”When you’re watching, you’re hoping for him to do something cool,” the Edmonton Oilers star said.
Defending one of his childhood idols is another matter entirely. McDavid will get an up-close look when the Oilers visit Crosby and the two-time defending Stanley Cup champion Pittsburgh Penguins on Tuesday.
”If you want to model yourself after someone, I think he’s as good a guy as you can get,” said McDavid, who has three goals and five assists through seven games. ”He’s won just about anything there is to win in hockey: individual awards, team awards. You name it, he’s got it. If you’re a young guy like me, that’s what you want to do with your career.”
While Crosby totally gets why sharing the ice with McDavid is a thing, he’d rather not talk about it.
”I think there’s always matchups, storylines and things like that … but we’re just going to go out there and play,” said Crosby, who has five goals and five assists.
At the moment, Crosby and the Penguins have more pressing matters than the hype that accompanies the biannual meeting between two of the NHL’s brightest lights.
The Penguins placed goaltender Antti Niemi on waivers on Monday just three games into his tenure as Matt Murray‘s backup, called up rookie Casey DeSmith from their AHL affiliate in Wilkes Barre/Scranton and acquired forward Riley Sheahan from Detroit over the weekend to address their need for a third-line center. The Oilers, meanwhile, are off to a slow start following their first playoff appearance in more than a decade.
Pittsburgh swept Edmonton last season, a testament to the depth around Crosby. Crosby was held without a point while McDavid had a goal and three assists in the two games.
”They were two really, really entertaining games,” McDavid said. ”Obviously you hope for that and hope for a better result.”
The 30-year-old Crosby and the 20-year-old McDavid are separated by a decade but little else.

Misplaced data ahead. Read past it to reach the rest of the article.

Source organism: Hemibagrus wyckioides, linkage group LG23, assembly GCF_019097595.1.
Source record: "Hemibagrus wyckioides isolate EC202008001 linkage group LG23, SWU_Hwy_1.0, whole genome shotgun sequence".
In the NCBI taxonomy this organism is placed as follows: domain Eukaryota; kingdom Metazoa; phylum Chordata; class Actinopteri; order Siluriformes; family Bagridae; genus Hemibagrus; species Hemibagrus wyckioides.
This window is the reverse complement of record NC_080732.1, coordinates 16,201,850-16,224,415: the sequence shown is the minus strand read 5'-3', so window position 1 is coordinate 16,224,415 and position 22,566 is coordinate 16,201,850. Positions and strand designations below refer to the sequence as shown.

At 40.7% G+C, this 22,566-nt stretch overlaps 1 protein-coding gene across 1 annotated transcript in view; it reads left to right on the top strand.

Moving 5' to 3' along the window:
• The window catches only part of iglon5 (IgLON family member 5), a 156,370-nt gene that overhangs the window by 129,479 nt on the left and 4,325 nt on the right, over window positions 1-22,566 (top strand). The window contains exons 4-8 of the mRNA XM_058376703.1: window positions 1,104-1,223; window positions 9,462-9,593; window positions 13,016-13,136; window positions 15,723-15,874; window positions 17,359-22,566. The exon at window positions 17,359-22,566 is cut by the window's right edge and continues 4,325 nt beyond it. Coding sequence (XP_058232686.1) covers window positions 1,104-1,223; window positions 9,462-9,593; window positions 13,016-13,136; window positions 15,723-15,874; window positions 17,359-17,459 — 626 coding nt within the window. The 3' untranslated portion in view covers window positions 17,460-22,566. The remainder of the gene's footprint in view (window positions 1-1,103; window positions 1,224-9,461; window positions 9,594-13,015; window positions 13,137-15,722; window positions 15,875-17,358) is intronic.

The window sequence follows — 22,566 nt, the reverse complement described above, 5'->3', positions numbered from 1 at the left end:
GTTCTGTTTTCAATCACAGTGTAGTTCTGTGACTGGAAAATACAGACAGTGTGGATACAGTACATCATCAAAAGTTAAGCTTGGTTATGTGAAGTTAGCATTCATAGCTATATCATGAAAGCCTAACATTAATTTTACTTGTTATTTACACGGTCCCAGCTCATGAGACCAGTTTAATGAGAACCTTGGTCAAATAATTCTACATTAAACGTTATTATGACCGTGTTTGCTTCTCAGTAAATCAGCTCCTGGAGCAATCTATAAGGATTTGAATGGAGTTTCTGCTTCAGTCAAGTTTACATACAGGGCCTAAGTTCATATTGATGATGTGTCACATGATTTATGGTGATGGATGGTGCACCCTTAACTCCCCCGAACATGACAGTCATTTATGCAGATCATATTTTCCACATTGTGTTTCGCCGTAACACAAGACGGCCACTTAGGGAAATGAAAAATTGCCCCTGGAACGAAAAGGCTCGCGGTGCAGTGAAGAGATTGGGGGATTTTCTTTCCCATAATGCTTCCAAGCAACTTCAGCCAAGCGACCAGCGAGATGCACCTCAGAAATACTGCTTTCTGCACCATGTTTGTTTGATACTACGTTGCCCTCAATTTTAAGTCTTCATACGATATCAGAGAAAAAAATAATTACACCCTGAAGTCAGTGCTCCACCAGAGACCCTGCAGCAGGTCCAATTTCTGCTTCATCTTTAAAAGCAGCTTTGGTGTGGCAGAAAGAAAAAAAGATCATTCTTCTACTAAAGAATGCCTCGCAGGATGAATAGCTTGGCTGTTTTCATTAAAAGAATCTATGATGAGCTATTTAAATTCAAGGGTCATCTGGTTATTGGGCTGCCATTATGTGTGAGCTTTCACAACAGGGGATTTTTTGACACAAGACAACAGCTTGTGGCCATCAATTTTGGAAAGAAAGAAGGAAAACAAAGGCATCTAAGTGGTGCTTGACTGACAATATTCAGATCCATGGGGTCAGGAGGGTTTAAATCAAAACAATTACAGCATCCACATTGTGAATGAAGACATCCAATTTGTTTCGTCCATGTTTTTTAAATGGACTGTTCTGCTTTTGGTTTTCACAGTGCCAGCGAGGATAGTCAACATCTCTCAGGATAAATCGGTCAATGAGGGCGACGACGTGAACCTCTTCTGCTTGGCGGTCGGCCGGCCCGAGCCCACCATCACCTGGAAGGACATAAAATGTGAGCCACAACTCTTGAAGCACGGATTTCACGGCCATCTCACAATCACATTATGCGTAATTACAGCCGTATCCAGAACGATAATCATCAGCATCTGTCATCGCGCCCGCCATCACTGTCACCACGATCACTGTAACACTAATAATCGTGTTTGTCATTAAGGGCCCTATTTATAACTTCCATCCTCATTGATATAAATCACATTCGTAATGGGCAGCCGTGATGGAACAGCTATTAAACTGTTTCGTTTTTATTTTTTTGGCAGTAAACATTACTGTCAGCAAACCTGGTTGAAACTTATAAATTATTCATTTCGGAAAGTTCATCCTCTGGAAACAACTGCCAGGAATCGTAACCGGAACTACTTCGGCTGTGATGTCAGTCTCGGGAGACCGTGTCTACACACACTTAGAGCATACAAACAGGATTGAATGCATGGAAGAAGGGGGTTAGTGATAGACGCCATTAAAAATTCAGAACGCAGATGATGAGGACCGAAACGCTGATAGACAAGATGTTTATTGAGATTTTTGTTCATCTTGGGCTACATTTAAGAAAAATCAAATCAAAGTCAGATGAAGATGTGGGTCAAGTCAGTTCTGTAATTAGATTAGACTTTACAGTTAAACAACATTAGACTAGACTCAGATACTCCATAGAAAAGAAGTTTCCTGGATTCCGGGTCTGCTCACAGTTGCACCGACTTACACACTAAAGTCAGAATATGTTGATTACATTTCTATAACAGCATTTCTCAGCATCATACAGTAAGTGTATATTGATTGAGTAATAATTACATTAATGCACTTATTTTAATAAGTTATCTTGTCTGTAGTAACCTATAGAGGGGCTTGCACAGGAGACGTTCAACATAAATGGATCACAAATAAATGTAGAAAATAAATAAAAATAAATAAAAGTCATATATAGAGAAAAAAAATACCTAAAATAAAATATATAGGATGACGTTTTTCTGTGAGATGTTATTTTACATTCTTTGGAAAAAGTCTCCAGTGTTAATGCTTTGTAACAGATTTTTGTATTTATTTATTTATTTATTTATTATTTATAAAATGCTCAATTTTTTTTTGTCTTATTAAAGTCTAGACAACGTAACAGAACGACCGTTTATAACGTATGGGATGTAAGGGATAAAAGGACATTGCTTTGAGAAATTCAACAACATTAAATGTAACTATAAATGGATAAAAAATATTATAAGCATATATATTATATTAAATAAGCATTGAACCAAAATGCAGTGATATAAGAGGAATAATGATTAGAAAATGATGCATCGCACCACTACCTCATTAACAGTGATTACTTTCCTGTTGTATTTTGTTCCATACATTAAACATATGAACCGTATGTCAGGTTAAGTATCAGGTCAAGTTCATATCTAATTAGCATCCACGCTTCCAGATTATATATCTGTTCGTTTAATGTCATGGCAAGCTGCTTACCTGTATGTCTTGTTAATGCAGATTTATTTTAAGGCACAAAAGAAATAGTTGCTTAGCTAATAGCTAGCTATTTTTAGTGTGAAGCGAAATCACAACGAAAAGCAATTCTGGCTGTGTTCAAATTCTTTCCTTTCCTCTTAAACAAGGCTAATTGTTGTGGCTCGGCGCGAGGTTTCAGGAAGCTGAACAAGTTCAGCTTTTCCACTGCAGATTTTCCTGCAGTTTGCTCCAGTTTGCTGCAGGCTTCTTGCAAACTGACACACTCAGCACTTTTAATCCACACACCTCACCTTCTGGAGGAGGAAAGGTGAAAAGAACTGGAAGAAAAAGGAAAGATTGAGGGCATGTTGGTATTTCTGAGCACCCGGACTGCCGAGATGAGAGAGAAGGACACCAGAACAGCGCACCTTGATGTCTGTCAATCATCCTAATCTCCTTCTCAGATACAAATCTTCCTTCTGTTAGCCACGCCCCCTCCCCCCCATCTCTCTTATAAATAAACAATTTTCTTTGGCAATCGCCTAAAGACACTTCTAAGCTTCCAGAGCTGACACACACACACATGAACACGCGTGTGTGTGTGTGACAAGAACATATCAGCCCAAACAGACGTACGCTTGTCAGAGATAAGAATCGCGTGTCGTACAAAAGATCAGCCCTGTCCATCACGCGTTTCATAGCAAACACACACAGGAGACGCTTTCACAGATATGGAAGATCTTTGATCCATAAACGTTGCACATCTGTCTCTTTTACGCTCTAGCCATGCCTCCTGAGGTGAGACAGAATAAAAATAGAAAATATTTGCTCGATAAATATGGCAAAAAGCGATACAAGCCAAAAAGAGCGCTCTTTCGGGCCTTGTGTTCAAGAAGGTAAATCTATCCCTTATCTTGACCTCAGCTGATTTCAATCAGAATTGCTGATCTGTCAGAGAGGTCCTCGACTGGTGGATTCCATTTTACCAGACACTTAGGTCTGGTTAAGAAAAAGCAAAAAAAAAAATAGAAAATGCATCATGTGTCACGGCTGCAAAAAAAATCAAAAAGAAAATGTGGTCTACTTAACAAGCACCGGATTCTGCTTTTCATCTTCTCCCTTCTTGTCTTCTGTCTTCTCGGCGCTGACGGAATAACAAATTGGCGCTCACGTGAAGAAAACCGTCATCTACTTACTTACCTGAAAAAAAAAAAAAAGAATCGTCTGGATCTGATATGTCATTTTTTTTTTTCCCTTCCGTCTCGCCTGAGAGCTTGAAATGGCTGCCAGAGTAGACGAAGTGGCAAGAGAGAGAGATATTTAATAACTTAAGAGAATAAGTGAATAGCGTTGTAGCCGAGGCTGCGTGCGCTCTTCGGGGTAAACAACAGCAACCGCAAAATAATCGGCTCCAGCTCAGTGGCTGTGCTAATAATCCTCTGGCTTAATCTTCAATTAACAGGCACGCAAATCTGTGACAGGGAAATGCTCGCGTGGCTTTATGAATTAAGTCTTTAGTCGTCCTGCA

They finished one-two in Hart Trophy voting last year, with McDavid and his league-leading 100 points edging Crosby and his NHL-high 44 goals. For a while last spring it appeared they were on a collision course for the Stanley Cup Final until the Oilers blew a 3-1 lead against Anaheim in the second round.
It’s not unlike the path Crosby and the Penguins followed shortly after he made his NHL debut in 2005. Pittsburgh reached the postseason in Crosby’s second year. The Penguins reached the Cup final in his third year. In his fourth, he raised the Cup with the franchise’s third championship.
”I can only speak of my experience, going to the final and losing was a really good experience for us as a group,” Crosby said. ”Going through that it’s something you learn through.”
The Oilers are hoping last spring can serve as a launching pad for McDavid, whose vision and speed make him a nightmare matchup for anyone tasked with trying to keep up. The responsibility will fall largely on Pittsburgh defenseman Kris Letang, who should see plenty of McDavid’s No. 97 on Tuesday.
”I just think what’s tough for a defenseman is sometimes a guy can go fast in a straight line and he doesn’t have his head up, he’s just worried about beating you wide,” said Letang, one of the fastest skaters in the league. ”This guy is like looking straight into your eyes and he’s going full speed so you’re like ”Oh (no), what is he going to do?”’
Asked to compare McDavid’s quickness to another player outside his own dressing room, Letang responded: ”No one is near that guy.”
Oilers coach Todd McLellan will try to find a balance between figuring out a way to steer his team out of its early funk while also appreciating the special talent on the ice.
”It will come down to team play but you do appreciate as a coach, a fan, even a player, their skill set and what they brought to their teams and their communities,” McLellan said. ”Even off the rink, both of them are tremendous that way. It’s fun when they’re together.”